Another on the ‘must visit list’ is Balgove Larder just outside St Andrews. Again, this has a deep-rooted history being part of the Strathtyrum Estate and the farm shop has its own butchery selling meat that’s reared on their farm as well as a unique steak barn and café serving dishes that focus on local, seasonal produce. The owner, Henry Cheape, is passionate about provenance. This winter he is undertaking the World’s Toughest Row – a solo 3,000 miles across the Atlantic powered predominantly by produce from his farm and farm shop.
For those who love adventure, you can experience outdoor water sports at East Neuk Outdoors in Cellardyke as well as with Blown Away, the company based on St Andrews West Sands beach who run sessions for surfing, sea kayaking, land yachting and more.
Continuing on the coastal path’s route north of St Andrews, you’ll pass Eden Mill at Guardbridge. The brewer and distiller is opening a new distillery and visitor centre in 2024, rekindling a whisky-making tradition that started on the site in 1655 but that has lain dormant for a century and a half.
Beyond Guardbridge, explore the Tentsmuir National Nature Reserve. Tentsmuir Forest opens up onto miles of golden sands – often home to an array of wildlife including seals who bask on the sand bar that juts out from the River Tay into the sea. The forest has miles of crisscross trails and also includes a number of wildlife hides where you’ll spy red squirrels and migrating birds.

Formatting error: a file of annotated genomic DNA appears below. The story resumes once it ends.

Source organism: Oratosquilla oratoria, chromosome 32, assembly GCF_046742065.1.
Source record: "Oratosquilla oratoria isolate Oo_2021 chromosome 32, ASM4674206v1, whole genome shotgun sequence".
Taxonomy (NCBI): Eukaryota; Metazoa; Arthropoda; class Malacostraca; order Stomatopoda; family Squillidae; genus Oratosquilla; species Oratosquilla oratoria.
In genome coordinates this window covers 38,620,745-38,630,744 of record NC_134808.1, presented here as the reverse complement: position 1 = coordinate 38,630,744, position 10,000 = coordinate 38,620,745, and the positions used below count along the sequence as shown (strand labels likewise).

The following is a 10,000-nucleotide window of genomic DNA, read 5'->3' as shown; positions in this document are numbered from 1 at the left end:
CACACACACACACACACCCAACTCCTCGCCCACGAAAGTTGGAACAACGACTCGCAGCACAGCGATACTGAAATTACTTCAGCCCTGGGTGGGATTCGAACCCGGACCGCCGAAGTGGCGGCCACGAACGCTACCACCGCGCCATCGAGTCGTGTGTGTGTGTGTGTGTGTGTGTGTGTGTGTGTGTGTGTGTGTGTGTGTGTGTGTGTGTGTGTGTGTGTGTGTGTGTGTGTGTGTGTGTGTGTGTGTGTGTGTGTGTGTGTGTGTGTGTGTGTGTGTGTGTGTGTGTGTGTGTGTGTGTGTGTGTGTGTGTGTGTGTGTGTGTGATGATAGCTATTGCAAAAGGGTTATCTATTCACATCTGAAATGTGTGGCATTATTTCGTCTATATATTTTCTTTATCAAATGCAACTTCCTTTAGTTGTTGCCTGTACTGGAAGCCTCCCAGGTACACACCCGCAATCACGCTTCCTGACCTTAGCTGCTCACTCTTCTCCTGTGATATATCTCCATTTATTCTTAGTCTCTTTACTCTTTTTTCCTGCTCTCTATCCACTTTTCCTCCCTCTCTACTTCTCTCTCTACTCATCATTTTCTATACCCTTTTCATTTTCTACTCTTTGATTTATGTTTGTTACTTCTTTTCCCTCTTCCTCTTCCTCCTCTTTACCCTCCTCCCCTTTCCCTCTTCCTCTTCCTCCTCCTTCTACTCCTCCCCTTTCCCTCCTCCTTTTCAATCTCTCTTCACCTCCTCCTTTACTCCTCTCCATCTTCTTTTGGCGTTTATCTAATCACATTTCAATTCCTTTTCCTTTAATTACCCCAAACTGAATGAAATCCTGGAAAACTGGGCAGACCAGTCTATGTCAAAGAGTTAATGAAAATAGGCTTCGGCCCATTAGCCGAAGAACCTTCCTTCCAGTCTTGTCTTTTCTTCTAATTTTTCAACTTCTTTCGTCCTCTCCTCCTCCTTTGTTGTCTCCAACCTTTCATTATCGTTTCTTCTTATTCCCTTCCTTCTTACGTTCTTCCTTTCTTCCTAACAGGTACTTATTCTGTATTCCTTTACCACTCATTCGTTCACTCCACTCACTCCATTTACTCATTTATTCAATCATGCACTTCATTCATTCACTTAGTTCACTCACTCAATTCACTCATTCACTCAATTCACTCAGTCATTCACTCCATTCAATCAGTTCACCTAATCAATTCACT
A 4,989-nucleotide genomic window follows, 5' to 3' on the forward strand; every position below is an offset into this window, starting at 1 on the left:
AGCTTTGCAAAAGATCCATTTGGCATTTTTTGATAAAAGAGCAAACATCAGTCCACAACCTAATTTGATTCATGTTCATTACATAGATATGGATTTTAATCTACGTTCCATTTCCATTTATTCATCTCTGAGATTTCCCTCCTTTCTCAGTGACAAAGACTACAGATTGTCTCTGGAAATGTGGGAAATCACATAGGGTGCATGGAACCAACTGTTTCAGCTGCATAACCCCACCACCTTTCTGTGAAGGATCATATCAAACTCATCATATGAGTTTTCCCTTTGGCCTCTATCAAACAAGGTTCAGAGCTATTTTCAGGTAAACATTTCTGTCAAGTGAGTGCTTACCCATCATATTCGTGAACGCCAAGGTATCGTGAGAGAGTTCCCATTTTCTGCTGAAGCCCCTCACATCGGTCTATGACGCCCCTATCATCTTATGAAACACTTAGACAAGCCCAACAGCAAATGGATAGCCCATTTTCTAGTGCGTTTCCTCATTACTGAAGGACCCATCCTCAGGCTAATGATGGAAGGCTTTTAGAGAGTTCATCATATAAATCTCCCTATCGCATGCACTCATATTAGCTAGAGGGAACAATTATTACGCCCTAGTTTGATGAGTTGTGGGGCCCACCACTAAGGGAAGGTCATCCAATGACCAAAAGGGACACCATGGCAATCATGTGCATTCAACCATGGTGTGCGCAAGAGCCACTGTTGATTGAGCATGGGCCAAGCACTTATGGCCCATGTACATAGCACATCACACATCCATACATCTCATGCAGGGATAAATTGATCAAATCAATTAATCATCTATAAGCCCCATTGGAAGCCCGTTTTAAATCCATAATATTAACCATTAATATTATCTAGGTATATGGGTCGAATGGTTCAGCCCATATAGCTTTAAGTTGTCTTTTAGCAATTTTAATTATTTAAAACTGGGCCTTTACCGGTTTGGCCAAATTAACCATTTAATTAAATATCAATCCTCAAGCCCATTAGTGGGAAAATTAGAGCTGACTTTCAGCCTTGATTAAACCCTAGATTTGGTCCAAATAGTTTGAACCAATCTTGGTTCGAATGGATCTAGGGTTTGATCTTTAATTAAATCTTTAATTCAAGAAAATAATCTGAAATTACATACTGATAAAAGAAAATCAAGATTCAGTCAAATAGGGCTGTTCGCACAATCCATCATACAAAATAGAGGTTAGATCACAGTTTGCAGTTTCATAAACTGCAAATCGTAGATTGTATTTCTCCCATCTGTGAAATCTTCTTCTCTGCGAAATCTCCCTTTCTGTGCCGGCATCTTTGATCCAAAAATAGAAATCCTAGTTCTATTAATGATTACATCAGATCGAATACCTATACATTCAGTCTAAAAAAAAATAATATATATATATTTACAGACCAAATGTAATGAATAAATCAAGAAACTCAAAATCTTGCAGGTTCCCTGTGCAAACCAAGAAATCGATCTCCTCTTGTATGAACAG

Around and into the Firth of Tay, discover the former ferry ports of Tayport and Newport that, before railways and roads, once shipped produce and passengers ‘to and fro’ the city of Dundee on the northern shore. Today, Newport has a ‘born again’ feel with an array of eateries that have sprung up since the V&A Dundee opened across the water, prominent among them The Newport, run by Masterchef winner Jamie Scott.
The remaining miles of the coastal path are among the most tranquil – following the south side of the River Tay through farms and woodland. Lindores Abbey Distillery is on this section – just outside Newburgh – and has revitalised the tradition of whisky-making that was first started by monks in the local abbey in 1494. Their history can be traced back for more than a thousand years. They sailed up the Tay and decided to make Fife their home. We can see why. Wherever you visit – and for however long – Fife will enchant you. You will enjoy many firsts and leave with a heart full of memories to last a lifetime.
Find out more and plan your next coastal holiday in The Kingdom, where it all begins www.welcometofife.com/thekingdom
Good to know …
Several sections of the coastal path are now pushchair and wheelchair friendly – with some sections being more challenging than others. Where the path follows the tide line, all are urged to plan ahead to make sure you are not affected by the rising seas.